In commodities, Brent (-0.4%) and WTI (-0.1%) pared back some of the downside seen after yesterday’s unexpected API crude stocks build of +6.55mln vs. Exp -0.4mln; with markets now looking to today’s EIA release. Separately, US President Trump has stated that oil sanctions could be imposed this week on Venezuela if the political situation deteriorates further.

Expected data include jobless claims and PMIs. American Airlines, Bristol-Myers, Union Pacific, Intel and Starbucks are among many companies reporting earnings.

Market Snapshot

  • S&P 500 futures up 0.2% to 2,642.50
  • STOXX Europe 600 up 0.4% to 356.24
  • MXAP up 0.3% to 152.67
  • MXAPJ up 0.4% to 496.32
  • Nikkei down 0.09% to 20,574.63
  • Topix up 0.4% to 1,552.60
  • Hang Seng Index up 0.4% to 27,120.98
  • Shanghai Composite up 0.4% to 2,591.69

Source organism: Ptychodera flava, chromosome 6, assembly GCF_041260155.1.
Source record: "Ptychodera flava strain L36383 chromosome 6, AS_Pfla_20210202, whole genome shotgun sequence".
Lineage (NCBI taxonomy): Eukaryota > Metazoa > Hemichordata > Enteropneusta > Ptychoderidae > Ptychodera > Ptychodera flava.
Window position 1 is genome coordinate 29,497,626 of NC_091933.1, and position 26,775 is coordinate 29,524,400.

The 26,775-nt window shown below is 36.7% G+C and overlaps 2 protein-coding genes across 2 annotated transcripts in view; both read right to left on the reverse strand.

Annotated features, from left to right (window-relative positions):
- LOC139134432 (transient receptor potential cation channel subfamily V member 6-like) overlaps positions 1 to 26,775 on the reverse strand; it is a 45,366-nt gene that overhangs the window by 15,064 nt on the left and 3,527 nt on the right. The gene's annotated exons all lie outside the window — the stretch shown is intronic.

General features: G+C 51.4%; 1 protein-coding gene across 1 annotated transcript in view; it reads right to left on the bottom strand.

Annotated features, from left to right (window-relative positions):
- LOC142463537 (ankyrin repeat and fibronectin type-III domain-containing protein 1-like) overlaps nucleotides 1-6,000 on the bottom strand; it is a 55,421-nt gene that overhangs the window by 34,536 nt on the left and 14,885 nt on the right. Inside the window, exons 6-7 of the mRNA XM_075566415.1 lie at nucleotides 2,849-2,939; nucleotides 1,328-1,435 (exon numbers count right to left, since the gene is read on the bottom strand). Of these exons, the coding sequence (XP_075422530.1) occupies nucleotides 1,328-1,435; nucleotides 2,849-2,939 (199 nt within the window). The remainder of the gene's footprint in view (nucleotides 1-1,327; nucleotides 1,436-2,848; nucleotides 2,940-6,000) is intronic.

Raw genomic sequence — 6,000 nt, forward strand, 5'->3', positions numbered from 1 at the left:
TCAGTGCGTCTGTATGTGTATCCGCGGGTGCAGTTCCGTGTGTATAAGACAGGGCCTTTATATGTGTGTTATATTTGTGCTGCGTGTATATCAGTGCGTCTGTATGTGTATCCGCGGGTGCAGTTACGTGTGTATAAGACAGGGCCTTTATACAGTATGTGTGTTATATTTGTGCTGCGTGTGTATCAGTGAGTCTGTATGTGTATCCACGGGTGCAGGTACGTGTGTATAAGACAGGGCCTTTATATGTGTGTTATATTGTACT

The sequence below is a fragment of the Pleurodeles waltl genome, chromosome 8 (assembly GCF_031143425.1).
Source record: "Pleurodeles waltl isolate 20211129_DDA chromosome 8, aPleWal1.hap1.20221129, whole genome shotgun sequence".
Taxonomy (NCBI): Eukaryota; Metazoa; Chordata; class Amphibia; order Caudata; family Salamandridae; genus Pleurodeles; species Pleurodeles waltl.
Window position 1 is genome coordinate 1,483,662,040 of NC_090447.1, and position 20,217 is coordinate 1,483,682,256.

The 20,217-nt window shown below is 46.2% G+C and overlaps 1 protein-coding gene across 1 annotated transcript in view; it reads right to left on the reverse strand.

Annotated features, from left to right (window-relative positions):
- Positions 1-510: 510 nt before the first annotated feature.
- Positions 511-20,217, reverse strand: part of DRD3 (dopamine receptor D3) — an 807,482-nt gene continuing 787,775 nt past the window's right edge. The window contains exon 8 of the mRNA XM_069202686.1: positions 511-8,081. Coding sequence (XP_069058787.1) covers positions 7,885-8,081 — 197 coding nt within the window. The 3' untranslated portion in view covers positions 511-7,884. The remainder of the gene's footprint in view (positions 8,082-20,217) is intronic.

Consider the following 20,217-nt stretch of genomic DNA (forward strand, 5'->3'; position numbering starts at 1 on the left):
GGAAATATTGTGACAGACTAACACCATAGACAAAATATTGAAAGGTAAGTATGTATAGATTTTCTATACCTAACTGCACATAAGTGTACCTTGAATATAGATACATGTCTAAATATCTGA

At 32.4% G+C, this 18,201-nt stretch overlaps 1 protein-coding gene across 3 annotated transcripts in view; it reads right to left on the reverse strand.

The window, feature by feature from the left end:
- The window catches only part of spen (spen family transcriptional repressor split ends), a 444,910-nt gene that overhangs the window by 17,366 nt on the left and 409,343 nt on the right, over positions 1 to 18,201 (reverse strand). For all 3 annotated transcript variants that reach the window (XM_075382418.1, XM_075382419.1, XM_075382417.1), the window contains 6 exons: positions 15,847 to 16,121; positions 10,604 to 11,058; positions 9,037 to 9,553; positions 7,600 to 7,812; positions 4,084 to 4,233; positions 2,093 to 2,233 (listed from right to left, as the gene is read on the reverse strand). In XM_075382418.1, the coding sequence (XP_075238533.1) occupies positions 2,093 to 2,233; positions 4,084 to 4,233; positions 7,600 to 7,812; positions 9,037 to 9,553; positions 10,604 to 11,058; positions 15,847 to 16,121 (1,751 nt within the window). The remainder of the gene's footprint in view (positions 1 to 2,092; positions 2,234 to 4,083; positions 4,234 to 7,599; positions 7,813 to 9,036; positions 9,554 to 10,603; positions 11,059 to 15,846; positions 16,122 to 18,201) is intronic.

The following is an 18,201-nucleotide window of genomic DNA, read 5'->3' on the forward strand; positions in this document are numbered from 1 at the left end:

• Sensex up 0.1% to 36,142.78
  • Australia S&P/ASX 200 up 0.4% to 5,865.69
  • Kospi up 0.8% to 2,145.03
  • German 10Y yield fell 1.4 bps to 0.211%
  • Euro down 0.3% to $1.1343
  • Italian 10Y yield rose 1.1 bps to 2.394%
  • Spanish 10Y yield fell 3.2 bps to 1.281%
  • Brent futures little changed at $61.12/bbl
  • Gold spot down 0.2% to $1,279.91
  • U.S. Dollar Index up 0.3% to 96.38

Top Overnight News

  • President Trump tweets that he will give State of the Union address when the partial government shutdown is over